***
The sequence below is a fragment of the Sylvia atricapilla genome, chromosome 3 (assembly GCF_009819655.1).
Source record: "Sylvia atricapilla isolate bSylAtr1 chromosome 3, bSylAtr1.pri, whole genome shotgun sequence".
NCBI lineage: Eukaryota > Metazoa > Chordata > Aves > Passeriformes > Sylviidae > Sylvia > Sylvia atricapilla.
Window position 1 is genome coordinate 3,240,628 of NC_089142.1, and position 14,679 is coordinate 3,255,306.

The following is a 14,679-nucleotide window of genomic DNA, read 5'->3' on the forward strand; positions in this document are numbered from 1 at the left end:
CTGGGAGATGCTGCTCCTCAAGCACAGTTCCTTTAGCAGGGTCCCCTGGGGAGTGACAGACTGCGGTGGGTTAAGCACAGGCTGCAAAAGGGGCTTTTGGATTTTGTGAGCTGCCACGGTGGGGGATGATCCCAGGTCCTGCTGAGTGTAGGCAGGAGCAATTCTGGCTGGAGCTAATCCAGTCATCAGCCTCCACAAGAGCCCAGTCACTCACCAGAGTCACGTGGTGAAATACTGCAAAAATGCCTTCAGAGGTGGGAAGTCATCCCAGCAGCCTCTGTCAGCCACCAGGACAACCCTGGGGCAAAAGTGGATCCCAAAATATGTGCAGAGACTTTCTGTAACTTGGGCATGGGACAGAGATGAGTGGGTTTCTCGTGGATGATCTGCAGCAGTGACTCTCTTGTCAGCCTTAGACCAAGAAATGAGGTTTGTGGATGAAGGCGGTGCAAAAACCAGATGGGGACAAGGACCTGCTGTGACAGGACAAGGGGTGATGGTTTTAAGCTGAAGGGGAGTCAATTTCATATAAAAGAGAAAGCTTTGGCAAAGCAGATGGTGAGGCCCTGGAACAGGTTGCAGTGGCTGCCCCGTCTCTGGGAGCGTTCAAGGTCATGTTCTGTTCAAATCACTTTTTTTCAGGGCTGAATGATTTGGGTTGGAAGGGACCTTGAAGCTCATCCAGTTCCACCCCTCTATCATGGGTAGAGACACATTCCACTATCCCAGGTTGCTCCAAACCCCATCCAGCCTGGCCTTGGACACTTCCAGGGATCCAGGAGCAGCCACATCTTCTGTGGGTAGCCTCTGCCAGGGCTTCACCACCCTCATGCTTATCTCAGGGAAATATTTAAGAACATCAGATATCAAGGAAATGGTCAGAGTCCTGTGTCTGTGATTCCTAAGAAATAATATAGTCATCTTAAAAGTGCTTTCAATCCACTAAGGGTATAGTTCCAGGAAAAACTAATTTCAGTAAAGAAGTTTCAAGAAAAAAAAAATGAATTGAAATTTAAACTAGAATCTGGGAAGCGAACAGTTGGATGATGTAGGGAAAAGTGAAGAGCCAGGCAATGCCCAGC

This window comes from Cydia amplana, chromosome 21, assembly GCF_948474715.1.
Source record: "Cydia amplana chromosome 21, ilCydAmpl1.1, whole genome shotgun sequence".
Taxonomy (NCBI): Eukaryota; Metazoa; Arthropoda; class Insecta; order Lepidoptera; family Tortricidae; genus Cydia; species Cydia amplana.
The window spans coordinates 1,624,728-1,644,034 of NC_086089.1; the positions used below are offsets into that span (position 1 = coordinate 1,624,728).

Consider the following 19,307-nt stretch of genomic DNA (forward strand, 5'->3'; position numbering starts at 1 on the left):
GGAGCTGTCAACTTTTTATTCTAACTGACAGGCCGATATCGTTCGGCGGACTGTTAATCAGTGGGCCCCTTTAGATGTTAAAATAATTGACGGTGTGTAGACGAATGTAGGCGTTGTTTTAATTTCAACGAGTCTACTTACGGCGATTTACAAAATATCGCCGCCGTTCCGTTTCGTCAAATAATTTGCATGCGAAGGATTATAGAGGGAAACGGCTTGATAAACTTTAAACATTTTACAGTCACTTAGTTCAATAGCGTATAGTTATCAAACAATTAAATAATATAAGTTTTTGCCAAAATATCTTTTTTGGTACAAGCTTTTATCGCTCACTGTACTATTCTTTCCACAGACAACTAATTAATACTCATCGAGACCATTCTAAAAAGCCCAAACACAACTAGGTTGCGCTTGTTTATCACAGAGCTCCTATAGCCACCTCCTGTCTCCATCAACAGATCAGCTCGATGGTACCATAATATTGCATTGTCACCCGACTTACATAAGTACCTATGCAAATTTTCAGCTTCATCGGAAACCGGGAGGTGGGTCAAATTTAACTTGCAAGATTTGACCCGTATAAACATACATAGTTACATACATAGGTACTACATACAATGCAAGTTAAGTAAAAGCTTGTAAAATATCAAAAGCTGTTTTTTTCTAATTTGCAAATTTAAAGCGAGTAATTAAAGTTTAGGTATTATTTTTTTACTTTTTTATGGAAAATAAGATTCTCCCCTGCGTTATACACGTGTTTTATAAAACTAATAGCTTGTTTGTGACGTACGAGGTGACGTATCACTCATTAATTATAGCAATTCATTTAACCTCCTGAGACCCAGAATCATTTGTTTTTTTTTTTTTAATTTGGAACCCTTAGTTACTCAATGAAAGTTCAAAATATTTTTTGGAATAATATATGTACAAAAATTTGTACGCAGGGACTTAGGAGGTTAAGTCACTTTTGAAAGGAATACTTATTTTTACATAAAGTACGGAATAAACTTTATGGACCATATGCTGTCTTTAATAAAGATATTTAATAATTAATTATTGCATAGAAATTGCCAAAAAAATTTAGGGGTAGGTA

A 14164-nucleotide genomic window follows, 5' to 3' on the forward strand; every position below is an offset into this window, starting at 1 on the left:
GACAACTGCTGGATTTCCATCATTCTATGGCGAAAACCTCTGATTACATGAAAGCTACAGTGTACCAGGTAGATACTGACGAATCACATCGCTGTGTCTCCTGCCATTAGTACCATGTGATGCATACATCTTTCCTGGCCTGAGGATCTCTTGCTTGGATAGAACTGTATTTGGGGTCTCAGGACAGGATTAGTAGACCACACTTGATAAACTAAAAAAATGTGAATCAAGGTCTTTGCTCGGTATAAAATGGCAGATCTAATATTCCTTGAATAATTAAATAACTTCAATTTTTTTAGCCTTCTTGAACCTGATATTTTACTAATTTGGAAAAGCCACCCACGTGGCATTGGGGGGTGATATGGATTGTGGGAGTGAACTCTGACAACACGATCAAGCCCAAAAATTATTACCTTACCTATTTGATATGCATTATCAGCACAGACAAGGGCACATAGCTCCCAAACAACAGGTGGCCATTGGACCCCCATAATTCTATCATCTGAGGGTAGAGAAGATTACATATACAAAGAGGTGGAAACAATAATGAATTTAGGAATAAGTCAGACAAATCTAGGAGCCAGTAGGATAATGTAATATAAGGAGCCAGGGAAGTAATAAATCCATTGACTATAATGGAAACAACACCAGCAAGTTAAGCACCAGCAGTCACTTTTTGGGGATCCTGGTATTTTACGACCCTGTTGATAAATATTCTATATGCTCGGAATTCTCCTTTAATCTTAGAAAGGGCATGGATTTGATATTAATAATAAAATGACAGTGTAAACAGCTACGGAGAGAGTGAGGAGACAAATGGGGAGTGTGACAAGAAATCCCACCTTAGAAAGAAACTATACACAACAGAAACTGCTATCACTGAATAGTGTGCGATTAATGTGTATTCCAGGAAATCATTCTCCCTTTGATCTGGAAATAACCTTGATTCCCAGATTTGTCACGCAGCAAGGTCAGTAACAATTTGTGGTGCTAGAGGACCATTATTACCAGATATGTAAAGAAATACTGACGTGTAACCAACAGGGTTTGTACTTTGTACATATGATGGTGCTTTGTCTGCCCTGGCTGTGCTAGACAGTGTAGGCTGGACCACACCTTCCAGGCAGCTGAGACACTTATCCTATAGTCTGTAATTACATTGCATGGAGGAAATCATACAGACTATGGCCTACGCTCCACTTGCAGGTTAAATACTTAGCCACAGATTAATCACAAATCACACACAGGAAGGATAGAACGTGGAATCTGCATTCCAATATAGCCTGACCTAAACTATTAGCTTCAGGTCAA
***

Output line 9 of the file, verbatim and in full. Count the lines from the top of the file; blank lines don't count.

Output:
Taxonomy (NCBI): Eukaryota; Metazoa; Arthropoda; class Insecta; order Lepidoptera; family Tortricidae; genus Cydia; species Cydia amplana.